CFBookmarkDataTypeUUID          = 0x801, // bytes of a UUID (probably, not seen in practice)
    CFBookmarkDataTypeURL           = 0x901, // the URL as a UTF-8 string
    CFBookmarkDataTypeRelativeURL   = 0x902, // 2 payload-relative offsets to CFBookmarkDataItems, first a CFBookmarkDataTypeURL for the base URL,
                                             // second a CFBookmarkDataTypeString for the relative path (but not seen in practice)
} CFBookmarkDataType;

Some types are defined such that byte 1 is a primary type (e.g. number or URL) and byte 0 is a subtype (e.g. number type, absolute or relative URL).

These CFBookmarkDataItems constitute the values of the bookmark data. These are then referenced by a table of contents (or possibly multiple TOCs). The TOC is essentially a set of key-value pairs, with the values (and possibly some keys) being defined in terms of CFBookmarkDataItems.

The first CFBookmarkTOC is found via CFBookmarkPayload->_offsetOfFirstTOC, as noted above. Each TOC starts with this header:

struct CFBookmarkTOC
    uint32_t                _unknown1;
    uint32_t                _sentinel;                          // always 0xfffffffe
    uint32_t                _unknown2;
    uint32_t                _offsetOfNextTOC;                   // payload-relative offset of next TOC, or zero if none
    uint32_t                _tocItemCount;                      // number of CFBookmarkTOCItems that follow

The CFBookmarkTOC is followed by _tocItemCount of CFBookmarkTOCItems, each of which is basically a key-value pair:

struct CFBookmarkTOCItem
    uint32_t                _itemKey;                           // see below
    uint32_t                _itemValueOffset;                   // payload-relative offset to the CFBookmarkDataItem for this value
    uint32_t                _unknown;                           // possibly flags? generally zero

The _itemKey here can take one of two forms. If the high bit is clear, the key is an enumerated value: we've deduced a subset of these values as the CFBookmarkTOCItemType below.

Alternatively, if the high bit is set, ( _itemKey & 0x7fffffff ) is a payload-relative offset to a CFBookmarkDataItem of type CFBookmarkDataTypeString. This string key form seems to be used for arbitrary CFURL properties of one kind or another.

Finally, here is an undoubtedly incomplete sample of enumerated _itemKey values:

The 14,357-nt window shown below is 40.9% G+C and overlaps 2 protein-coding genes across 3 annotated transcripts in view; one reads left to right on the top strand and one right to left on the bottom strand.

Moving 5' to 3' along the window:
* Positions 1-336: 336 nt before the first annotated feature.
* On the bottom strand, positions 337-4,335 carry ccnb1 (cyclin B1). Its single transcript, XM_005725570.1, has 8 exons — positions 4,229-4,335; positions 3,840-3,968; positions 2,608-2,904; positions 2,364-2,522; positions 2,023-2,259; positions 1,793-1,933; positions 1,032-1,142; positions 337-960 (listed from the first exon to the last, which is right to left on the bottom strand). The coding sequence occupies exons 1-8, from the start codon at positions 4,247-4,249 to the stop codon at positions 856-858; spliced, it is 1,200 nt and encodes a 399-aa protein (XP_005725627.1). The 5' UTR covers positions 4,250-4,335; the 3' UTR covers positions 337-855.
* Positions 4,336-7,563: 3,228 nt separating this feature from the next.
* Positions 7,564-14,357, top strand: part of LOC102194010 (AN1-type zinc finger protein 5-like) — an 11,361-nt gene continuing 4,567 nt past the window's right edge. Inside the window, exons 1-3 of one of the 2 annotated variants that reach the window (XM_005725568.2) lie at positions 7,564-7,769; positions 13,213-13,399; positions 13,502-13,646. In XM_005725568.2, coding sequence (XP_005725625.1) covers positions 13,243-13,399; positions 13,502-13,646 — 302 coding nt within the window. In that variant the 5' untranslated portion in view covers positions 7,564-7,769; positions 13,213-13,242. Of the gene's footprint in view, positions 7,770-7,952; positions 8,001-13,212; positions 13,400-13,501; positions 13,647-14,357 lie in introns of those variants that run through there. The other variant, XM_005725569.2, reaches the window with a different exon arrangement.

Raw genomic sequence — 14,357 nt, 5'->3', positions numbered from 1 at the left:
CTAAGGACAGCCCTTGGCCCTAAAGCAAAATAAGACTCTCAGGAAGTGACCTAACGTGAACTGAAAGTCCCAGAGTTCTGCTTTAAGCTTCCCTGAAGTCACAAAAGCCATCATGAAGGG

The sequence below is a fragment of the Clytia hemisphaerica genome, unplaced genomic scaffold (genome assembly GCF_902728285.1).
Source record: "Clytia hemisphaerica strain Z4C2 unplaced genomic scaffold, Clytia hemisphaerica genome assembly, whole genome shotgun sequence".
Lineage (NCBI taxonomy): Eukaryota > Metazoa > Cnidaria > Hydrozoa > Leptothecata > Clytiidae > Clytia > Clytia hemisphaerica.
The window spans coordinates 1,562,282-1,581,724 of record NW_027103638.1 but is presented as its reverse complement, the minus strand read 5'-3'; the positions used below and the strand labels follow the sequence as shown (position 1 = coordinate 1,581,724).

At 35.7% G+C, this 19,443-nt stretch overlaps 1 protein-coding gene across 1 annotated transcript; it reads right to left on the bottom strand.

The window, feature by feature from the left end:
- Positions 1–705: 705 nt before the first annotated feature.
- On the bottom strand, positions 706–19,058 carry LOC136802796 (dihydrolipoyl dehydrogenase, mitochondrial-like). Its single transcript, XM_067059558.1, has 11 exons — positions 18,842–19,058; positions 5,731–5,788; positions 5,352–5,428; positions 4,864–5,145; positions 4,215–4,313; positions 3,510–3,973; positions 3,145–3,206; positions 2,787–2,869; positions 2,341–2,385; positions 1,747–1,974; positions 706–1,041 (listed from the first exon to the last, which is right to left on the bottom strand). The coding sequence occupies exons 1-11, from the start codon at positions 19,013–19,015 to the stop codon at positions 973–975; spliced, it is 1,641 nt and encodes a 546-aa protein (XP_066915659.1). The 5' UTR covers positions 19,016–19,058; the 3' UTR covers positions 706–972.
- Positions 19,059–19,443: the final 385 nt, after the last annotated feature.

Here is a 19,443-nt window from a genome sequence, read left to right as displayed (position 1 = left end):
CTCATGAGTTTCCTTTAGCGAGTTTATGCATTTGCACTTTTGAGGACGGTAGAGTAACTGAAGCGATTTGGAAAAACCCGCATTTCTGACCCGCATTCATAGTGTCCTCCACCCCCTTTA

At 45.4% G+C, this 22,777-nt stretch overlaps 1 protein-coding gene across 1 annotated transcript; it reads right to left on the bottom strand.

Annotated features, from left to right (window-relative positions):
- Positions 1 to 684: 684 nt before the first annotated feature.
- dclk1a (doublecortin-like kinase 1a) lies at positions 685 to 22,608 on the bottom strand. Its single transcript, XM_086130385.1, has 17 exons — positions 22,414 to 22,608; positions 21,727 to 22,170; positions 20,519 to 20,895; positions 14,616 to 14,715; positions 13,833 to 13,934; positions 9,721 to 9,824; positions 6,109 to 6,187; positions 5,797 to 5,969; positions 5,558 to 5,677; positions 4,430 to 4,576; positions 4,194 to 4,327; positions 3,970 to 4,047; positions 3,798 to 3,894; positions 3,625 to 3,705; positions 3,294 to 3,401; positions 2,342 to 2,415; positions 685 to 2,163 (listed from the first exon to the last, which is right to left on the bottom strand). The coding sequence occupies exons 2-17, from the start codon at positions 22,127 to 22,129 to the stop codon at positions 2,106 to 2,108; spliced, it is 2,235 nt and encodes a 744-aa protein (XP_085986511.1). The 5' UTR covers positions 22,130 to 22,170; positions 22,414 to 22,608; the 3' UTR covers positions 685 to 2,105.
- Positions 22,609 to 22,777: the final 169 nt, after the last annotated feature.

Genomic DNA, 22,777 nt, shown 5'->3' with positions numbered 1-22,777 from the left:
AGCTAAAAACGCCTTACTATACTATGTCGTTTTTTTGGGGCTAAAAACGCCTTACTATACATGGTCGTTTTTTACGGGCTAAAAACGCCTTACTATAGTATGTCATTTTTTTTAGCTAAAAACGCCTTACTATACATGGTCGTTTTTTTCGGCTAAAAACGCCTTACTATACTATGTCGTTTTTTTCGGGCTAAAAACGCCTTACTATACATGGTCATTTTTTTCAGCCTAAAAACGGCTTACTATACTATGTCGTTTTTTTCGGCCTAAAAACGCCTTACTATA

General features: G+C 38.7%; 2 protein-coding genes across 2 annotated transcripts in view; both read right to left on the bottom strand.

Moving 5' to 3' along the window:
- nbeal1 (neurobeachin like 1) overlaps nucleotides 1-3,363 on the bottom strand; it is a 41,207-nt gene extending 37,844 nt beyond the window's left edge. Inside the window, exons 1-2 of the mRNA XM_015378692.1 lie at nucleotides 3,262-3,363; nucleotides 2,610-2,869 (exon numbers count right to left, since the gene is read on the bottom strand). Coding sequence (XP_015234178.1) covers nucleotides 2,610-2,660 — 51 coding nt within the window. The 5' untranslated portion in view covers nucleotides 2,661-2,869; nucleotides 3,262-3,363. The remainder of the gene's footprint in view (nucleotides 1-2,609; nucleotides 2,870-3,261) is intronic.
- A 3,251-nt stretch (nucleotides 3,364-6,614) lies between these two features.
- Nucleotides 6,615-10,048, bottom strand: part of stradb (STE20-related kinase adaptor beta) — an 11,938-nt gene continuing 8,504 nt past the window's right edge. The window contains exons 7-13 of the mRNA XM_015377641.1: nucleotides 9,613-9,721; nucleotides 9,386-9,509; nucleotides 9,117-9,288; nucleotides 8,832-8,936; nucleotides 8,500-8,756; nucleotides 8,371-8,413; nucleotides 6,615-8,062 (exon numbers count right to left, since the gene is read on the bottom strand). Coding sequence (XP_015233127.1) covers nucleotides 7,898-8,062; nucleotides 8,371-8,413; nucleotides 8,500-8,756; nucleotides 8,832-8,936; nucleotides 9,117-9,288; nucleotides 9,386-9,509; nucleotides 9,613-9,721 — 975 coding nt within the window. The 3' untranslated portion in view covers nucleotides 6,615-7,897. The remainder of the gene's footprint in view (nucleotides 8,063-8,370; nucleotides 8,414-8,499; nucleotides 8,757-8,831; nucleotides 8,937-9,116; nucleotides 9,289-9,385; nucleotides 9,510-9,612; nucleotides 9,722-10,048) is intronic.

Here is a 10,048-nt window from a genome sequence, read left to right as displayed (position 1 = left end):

typedef enum : uint32_t
    // Attributes of the referenced file itself
    CFBookmarkTOCItemTypePathComponents     = 0x1004,   // array of strings for each component of the URL path
    CFBookmarkTOCItemTypeInodeComponents    = 0x1005,   // array of integers for the inodes corresponding to each path component
    CFBookmarkTOCItemTypePropFlags          = 0x1010,   // data from _CFURLGetResourcePropertyFlags()
    CFBookmarkTOCItemTypeCreateDate         = 0x1040,   // date file at URL created
    // Attributes of the volume that the file was on at bookmark creation time
    CFBookmarkTOCItemTypeVolumePath         = 0x2002,   // path from CFURLCopyFileSystemPath() on kCFURLVolumeURLKey, e.g. "/"
    CFBookmarkTOCItemTypeVolumeURL          = 0x2005,   // kCFURLVolumeURLKey
    CFBookmarkTOCItemTypeVolumeName         = 0x2010,   // kCFURLVolumeNameKey (the visible one, not the APFS Data volume name)
    CFBookmarkTOCItemTypeVolumeUUID         = 0x2011,   // kCFURLVolumeUUIDStringKey (but as a string, *not* as a UUID type)
    CFBookmarkTOCItemTypeVolumeCapacity     = 0x2012,   // kCFURLVolumeTotalCapacityKey as integer
    CFBookmarkTOCItemTypeVolumeCreateDate   = 0x2013,   // creation date of the *volume*, kCFURLCreationDateKey
    CFBookmarkTOCItemTypeVolumePropFlags    = 0x2020,   // data from _CFURLGetVolumePropertyFlags()
    CFBookmarkTOCItemTypeVolumeStartup      = 0x2030,   // true if boot volume (at least at bookmark creation time)

    // Attributes of the user for whom the bookmark was created
    CFBookmarkTOCItemTypeUserHomeDepth      = 0xc001,   // count of path components under home directory
    CFBookmarkTOCItemTypeUserName           = 0xc011,   // CFCopyUserName()
    CFBookmarkTOCItemTypeUserID             = 0xc012,   // _CFGetEUID(), so really the euid, but mostly the same
    // Attributes of bookmark creation itself
    CFBookmarkTOCItemTypeCreateOptions      = 0xd010,   // the original CFURLBookmarkCreationOptions
    // Other attributes
    CFBookmarkTOCItemTypeRWSandboxExtension = 0xf080,   // a re-issued non-pid-specific
    CFBookmarkTOCItemTypeROSandboxExtension = 0xf081,   // a re-issued non-pid-specific

} CFBookmarkTOCItemType;

What About macOS Alias Files?

As far as we know, macOS aliases are not a form of URL bookmark. They also have book as their first 4 bytes, but the rest of the prolog doesn't match (though, oddly, the third group of 4 bytes is mark). Perhaps there is some relationship here, but we haven't found it, and it definitely doesn't match the above binary format.

Of course, you can use a bookmark to create an alias: use the NSURLBookmarkCreationSuitableForBookmarkFile option to create a bookmark, and then feed that into +[NSURL writeBookmarkData:toURL:options:error:].